Southern Baptist pastor Samuel Rozolem, a native of Rio and a friend of Reese, got involved for a day while he was on vacation with his family in Brazil. Besides visiting the makeshift memorial at the school, Rozolem went along to minister to an injured student and his family and a teacher who saw eight of her students shot.
“It was an honor to be there and minister to these families,” said Rozolem, pastor of Nations United Baptist Church, a Brazilian congregation in Silver Spring, Md.
“The families are in much need of our continued support. The [media] spotlights soon will be gone…. We should not let this pass without making a difference in their lives. The name of Jesus must be lifted up in such a time as this.”
IMB missionaries in Rio asked Southern Baptists to pray not only for students, families, teachers and school administrators directly affected by the shootings but also for the entire nation of Brazil.
“The tragedy has put the whole country in shock,” missionary Elena Key said. “It’s kind of like when Columbine [Colorado school shootings in 1999] happened in the States.
“Rio is a city with a lot of violence. People here live with the idea that they could be the next victim,” Key said. “But children are sort of a ‘no man’s zone'” as targets of violent crime. “Brazilians are very family-oriented, and children are looked at as very, very special. … So for someone to go in and kill innocent children like this, it’s been a big shock to the nation.
“Pray for comfort for the parents and the families and that somehow — from a tragedy such as this — that people’s hearts will be turned toward God,” Key added.
Echoing that same prayer request, Reese asked Southern Baptists to pray for him and his Brazilian team members as they counsel with Realengo residents directly affected by the massacre. “Pray for wisdom. Pray for rest. Pray that God will continue to send people who will work alongside us in this ministry,” he said.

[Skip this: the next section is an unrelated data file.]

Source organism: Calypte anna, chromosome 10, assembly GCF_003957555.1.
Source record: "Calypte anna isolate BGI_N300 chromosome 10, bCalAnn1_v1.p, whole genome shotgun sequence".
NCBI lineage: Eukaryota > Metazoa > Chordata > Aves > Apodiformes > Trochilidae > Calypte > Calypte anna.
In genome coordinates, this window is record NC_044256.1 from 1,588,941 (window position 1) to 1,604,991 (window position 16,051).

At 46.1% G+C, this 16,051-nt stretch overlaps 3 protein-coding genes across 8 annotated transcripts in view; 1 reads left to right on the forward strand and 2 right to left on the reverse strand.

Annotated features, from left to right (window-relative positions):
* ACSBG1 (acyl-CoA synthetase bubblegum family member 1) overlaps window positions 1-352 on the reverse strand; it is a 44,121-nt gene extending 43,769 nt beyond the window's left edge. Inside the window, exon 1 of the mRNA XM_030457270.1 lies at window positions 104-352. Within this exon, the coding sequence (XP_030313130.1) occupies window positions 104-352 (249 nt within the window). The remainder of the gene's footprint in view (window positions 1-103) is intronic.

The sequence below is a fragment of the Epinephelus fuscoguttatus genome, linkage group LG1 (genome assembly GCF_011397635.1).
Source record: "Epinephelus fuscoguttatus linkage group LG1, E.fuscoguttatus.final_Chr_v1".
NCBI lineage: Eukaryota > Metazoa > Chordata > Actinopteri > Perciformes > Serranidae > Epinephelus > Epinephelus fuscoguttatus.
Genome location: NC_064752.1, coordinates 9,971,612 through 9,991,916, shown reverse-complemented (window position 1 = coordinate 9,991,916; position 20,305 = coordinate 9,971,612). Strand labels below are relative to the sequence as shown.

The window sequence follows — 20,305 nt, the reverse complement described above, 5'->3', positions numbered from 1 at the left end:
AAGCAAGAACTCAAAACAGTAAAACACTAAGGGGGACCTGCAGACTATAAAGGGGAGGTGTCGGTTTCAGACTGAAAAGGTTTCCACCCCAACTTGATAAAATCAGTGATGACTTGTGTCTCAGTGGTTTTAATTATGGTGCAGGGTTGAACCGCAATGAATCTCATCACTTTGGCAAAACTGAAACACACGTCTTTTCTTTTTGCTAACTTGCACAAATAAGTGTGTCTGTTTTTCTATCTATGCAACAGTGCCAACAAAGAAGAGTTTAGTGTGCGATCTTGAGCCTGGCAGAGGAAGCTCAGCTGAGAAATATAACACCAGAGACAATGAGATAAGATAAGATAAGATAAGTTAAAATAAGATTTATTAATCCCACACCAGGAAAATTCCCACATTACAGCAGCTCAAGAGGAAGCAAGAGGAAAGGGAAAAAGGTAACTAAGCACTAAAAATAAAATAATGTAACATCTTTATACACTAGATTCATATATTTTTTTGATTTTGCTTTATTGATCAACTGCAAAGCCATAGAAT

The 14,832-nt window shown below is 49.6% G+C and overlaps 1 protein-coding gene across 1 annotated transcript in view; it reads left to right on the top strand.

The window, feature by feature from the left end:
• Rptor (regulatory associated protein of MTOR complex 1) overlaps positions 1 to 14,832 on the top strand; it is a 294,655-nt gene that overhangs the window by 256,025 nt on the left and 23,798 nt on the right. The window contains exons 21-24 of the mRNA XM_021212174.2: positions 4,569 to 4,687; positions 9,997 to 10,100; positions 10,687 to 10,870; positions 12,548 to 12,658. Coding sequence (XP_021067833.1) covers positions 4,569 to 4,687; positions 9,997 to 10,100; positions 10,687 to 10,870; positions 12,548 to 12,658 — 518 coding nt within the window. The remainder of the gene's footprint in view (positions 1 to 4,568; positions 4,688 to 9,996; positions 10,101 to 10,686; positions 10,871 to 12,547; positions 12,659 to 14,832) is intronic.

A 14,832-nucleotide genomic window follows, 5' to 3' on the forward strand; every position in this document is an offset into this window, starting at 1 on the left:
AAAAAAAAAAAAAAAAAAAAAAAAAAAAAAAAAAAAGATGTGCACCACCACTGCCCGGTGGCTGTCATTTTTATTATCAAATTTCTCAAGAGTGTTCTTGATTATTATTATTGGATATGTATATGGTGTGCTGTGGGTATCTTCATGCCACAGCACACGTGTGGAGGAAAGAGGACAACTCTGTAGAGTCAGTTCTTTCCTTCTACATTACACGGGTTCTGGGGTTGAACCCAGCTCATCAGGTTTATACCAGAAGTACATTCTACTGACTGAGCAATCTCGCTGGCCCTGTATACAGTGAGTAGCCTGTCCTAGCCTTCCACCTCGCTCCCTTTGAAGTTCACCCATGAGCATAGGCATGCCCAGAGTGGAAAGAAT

In fact, prayer is what has opened doors to begin sharing the Gospel with families of victims, students and teachers, Reese said. When news broke about the tragedy, he went to the scene and began praying for wisdom about how Baptists might be able to minister. Reese has seen plenty of death in his ministry among drug dealers in the gang-controlled slums of Rio. But this situation was different.
As news media, families and friends swarmed the school, Reese stood on the sidewalk, simply watching and praying. “I began to weep,” said Reese, the father of two girls ages 13 and 9. “I was so moved by the number of kids who were killed.”
“Our hearts have been grieving for the parents of the 12 children who died,” Key said. “As a parent of a teenager, I can’t imagine the pain these parents are going through.”
In counseling with some of the parents, Reese has shared his own story of grief — when his wife Ramona lost an unborn baby boy seven-and-a-half months into her pregnancy.
“I’ve been saying to people, ‘We weep. We cry. We go through tough times. But because we have Jesus, joy comes in the morning,'” Reese said.
Maria Elena Baseler is an International Mission Board writer/editor living in the Americas.